CBAM will impose tariffs on imported products sold in EU markets according to the products’ carbon content. Dr. Bianco indicated that she believed that environmental standards similar to Europe’s have already been adopted in the Gulf, so there was no need to impose a carbon tariff impinging upon fair competition.

2. Fossil fuels from the Gulf remain controversial in Europe: The West has various hopes and expectations for the UAE. The UAE will act as an intermediary between various climate actors, since a UAE national will be the president-designate for COP28, and aims to help find a feasible middle ground. However, Dr. Bianco said that there are still fears that too much time is being spent on the issue of fossil fuels. This could mean there will not be sufficient time to discuss tangible steps that could be taken to reduce reliance on fossil fuels by tripling global renewable energy capacities by 2030. More time could also be given to discussions on funding innovative technologies to remove and reuse carbon dioxide and to improve carbon capture.

The growing controversy in the EU about the Gulf as a leader in the fossil fuel industry could hinder EU-GCC cooperation in combatting climate change. According to Dr. Bianco, this is a very sensitive issue for both sides. However, she said the EU is increasingly receptive to the idea that cooperating with the GCC will be very important for the energy sector and climate change goals. Dr. Bianco indicated that Ditte Juul Jørgensen, the director general for energy of the European Commission, had visited the UAE in September 2023 and held several high-level meetings. These meetings are seen as a positive sign for EU-GCC rapprochement.

4. Effects of Russia-GCC rapprochement on cooperation with Europe: In the political sphere, growing Russia-GCC rapprochement could affect potential EU-GCC relations in the climate sector. Dr. Bianco stated that the Russian military intervention posed an existential threat to some eastern European countries and that it would be very difficult for those countries to have ties with countries friendly to Russia. Some European governments have cut all ties with Russia. Additionally, there was a drastic shift in EU policy towards Iran when the latter signed a military deal with Russia.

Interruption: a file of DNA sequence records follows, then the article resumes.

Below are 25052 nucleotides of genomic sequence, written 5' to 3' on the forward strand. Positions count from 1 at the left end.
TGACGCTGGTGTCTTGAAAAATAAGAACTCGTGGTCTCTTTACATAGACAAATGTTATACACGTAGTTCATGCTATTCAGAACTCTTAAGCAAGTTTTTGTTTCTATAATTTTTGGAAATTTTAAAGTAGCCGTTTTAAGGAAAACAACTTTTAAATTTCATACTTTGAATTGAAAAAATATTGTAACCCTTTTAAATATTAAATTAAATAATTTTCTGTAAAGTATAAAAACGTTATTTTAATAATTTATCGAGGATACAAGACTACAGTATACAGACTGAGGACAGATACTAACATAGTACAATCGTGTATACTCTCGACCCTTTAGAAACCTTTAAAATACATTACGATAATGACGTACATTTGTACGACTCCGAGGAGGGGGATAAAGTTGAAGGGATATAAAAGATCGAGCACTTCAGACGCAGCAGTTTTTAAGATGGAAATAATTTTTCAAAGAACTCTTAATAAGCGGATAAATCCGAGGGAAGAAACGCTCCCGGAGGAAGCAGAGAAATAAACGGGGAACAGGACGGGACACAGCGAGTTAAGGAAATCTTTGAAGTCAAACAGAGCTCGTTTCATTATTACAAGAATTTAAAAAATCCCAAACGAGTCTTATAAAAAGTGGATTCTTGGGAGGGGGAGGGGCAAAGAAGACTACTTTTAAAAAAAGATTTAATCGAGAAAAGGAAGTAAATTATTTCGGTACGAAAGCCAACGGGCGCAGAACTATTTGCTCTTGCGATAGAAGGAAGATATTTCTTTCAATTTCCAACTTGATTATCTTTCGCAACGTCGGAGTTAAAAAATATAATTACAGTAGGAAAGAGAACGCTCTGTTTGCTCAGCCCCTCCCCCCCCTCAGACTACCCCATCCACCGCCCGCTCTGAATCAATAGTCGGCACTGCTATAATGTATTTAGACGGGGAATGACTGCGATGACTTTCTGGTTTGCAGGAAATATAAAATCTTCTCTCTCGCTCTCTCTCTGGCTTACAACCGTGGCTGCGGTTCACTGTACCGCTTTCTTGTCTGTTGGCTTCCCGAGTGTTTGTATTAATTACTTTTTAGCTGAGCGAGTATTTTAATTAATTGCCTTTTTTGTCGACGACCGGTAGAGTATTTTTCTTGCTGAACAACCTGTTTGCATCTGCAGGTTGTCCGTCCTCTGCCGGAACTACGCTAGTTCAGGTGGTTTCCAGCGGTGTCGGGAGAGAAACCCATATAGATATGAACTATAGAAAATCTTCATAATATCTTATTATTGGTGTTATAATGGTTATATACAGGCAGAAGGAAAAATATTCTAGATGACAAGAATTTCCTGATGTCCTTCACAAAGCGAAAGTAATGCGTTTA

5. Limited infrastructure for transporting Gulf energy to Europe: One of the agenda items for Europe and the Gulf is exploring how to ensure that neighboring countries can fully participate in and benefit from EU-GCC cooperation for combatting climate change through developing transportation networks. Dr. Bianco said that there is a need for better infrastructure and ports along the route, such as along the Egyptian Red Sea coast, or along the Mediterranean in Tunisia and Morocco, and perhaps Libya. This would help develop the infrastructure for transporting clean energy from the Gulf to Europe more quickly. It would also bolster bilateral cooperation. Hydrogen transport is a very sensitive issue, especially since it is an unstable gas, and therefore requires workable solutions to ensure it can be safely transported to Europe.

In conclusion, Dr. Bianco indicated that there were various opportunities to strengthen EU-GCC cooperation, but that they would all require significant financial and political commitment. This could lead to identifying new opportunities within the green energy transition. Dr. Bianco affirmed that the UAE bears significant responsibility at COP28 to endeavor to find solutions on how to distribute climate funding, and to think about creative methods to achieve this. This could include partnerships between the private sector, governments, and international investors so that funding can reach beneficiaries.

Dr. Bianco also predicted that COP28 would result in an agreement on expediting the renewable energy transition, not only in the Gulf but also in North Africa and the Middle East. This would include identifying pathways and frameworks for new cooperation on funding, and expanding and exchanging modern climate technologies as quickly as possible.